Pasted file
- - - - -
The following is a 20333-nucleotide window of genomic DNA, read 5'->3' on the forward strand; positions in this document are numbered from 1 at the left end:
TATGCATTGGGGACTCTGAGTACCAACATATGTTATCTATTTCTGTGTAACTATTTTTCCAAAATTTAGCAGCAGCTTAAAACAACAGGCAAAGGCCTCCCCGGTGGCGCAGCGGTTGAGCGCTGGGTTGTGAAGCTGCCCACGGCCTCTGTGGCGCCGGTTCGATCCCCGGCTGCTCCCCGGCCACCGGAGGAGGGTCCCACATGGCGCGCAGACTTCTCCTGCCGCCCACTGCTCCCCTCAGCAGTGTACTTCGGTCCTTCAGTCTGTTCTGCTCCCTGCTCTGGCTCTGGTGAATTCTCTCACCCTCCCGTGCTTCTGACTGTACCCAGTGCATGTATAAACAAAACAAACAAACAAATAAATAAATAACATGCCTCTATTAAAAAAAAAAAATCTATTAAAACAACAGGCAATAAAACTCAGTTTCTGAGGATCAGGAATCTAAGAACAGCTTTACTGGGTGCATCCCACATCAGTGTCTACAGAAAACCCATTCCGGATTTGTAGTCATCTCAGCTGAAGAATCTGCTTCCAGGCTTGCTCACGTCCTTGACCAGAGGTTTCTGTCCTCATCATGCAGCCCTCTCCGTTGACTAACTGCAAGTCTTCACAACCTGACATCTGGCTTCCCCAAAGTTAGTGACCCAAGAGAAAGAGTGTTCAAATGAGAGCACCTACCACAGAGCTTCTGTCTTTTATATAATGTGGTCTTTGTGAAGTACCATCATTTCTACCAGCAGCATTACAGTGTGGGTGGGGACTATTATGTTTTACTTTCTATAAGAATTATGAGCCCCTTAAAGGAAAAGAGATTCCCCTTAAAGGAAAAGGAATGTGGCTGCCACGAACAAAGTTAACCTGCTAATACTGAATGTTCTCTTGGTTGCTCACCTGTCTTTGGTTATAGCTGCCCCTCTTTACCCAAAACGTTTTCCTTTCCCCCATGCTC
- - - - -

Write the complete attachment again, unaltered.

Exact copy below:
The following is a 20333-nucleotide window of genomic DNA, read 5'->3' on the forward strand; positions in this document are numbered from 1 at the left end:
TATGCATTGGGGACTCTGAGTACCAACATATGTTATCTATTTCTGTGTAACTATTTTTCCAAAATTTAGCAGCAGCTTAAAACAACAGGCAAAGGCCTCCCCGGTGGCGCAGCGGTTGAGCGCTGGGTTGTGAAGCTGCCCACGGCCTCTGTGGCGCCGGTTCGATCCCCGGCTGCTCCCCGGCCACCGGAGGAGGGTCCCACATGGCGCGCAGACTTCTCCTGCCGCCCACTGCTCCCCTCAGCAGTGTACTTCGGTCCTTCAGTCTGTTCTGCTCCCTGCTCTGGCTCTGGTGAATTCTCTCACCCTCCCGTGCTTCTGACTGTACCCAGTGCATGTATAAACAAAACAAACAAACAAATAAATAAATAACATGCCTCTATTAAAAAAAAAAAATCTATTAAAACAACAGGCAATAAAACTCAGTTTCTGAGGATCAGGAATCTAAGAACAGCTTTACTGGGTGCATCCCACATCAGTGTCTACAGAAAACCCATTCCGGATTTGTAGTCATCTCAGCTGAAGAATCTGCTTCCAGGCTTGCTCACGTCCTTGACCAGAGGTTTCTGTCCTCATCATGCAGCCCTCTCCGTTGACTAACTGCAAGTCTTCACAACCTGACATCTGGCTTCCCCAAAGTTAGTGACCCAAGAGAAAGAGTGTTCAAATGAGAGCACCTACCACAGAGCTTCTGTCTTTTATATAATGTGGTCTTTGTGAAGTACCATCATTTCTACCAGCAGCATTACAGTGTGGGTGGGGACTATTATGTTTTACTTTCTATAAGAATTATGAGCCCCTTAAAGGAAAAGAGATTCCCCTTAAAGGAAAAGGAATGTGGCTGCCACGAACAAAGTTAACCTGCTAATACTGAATGTTCTCTTGGTTGCTCACCTGTCTTTGGTTATAGCTGCCCCTCTTTACCCAAAACGTTTTCCTTTCCCCCATGCTC